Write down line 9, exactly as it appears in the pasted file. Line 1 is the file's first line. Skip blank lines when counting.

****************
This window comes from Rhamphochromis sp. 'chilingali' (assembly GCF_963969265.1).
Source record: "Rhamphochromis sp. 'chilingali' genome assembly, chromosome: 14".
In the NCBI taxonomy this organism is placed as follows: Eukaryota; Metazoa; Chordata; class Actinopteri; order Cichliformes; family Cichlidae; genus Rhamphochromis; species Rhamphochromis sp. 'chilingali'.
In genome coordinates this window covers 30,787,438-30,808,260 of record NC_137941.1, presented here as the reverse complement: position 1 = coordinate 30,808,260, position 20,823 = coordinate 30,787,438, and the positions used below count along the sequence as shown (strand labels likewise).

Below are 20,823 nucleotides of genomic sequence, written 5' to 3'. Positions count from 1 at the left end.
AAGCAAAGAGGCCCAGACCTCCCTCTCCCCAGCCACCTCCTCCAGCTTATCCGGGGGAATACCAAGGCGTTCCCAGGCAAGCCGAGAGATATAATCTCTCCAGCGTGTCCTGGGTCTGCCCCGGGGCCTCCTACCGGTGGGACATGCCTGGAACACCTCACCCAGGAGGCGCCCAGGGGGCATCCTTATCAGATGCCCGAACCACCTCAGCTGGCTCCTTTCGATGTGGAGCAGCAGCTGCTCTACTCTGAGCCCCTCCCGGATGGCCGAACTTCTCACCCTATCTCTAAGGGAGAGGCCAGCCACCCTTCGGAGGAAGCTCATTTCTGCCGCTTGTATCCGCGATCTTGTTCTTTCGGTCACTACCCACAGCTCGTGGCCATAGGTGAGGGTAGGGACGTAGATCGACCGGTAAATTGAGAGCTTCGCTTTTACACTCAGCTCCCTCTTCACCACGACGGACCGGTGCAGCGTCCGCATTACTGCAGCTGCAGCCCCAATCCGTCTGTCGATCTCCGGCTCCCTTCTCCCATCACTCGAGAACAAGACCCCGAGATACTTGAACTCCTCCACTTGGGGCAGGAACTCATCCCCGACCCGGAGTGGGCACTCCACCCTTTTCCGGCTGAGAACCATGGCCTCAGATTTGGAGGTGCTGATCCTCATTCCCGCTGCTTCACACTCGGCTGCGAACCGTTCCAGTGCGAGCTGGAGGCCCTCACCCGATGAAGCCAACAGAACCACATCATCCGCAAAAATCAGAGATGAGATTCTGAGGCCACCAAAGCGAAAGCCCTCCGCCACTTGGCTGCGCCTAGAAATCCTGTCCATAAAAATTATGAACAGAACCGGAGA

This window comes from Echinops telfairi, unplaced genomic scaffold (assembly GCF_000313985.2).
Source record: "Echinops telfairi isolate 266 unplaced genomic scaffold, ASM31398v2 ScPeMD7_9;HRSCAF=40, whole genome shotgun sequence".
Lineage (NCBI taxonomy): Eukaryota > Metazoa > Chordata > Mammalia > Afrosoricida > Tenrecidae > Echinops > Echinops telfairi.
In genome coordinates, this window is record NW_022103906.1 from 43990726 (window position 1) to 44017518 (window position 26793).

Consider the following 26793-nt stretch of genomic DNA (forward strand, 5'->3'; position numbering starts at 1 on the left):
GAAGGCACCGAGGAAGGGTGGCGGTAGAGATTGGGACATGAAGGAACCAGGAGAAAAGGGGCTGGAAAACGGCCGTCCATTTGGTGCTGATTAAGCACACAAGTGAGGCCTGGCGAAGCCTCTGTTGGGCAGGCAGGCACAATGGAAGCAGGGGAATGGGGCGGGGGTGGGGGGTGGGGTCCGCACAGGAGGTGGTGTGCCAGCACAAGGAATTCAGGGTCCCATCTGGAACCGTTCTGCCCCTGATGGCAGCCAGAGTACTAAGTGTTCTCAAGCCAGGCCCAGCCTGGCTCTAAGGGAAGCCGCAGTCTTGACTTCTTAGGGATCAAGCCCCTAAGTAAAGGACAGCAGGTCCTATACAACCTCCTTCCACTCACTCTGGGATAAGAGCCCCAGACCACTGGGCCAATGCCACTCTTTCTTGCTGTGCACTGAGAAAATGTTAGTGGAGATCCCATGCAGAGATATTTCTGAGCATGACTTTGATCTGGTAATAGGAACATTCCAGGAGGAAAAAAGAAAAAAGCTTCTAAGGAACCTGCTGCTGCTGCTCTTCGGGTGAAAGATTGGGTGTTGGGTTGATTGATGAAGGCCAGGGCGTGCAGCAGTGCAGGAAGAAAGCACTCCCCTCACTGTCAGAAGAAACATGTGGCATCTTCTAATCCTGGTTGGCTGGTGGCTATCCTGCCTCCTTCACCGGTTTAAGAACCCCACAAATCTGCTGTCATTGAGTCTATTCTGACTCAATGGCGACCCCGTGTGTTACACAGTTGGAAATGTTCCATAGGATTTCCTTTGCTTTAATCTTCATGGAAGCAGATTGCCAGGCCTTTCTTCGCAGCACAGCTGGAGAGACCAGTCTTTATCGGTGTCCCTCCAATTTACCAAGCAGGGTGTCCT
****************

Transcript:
Lineage (NCBI taxonomy): Eukaryota > Metazoa > Chordata > Mammalia > Afrosoricida > Tenrecidae > Echinops > Echinops telfairi.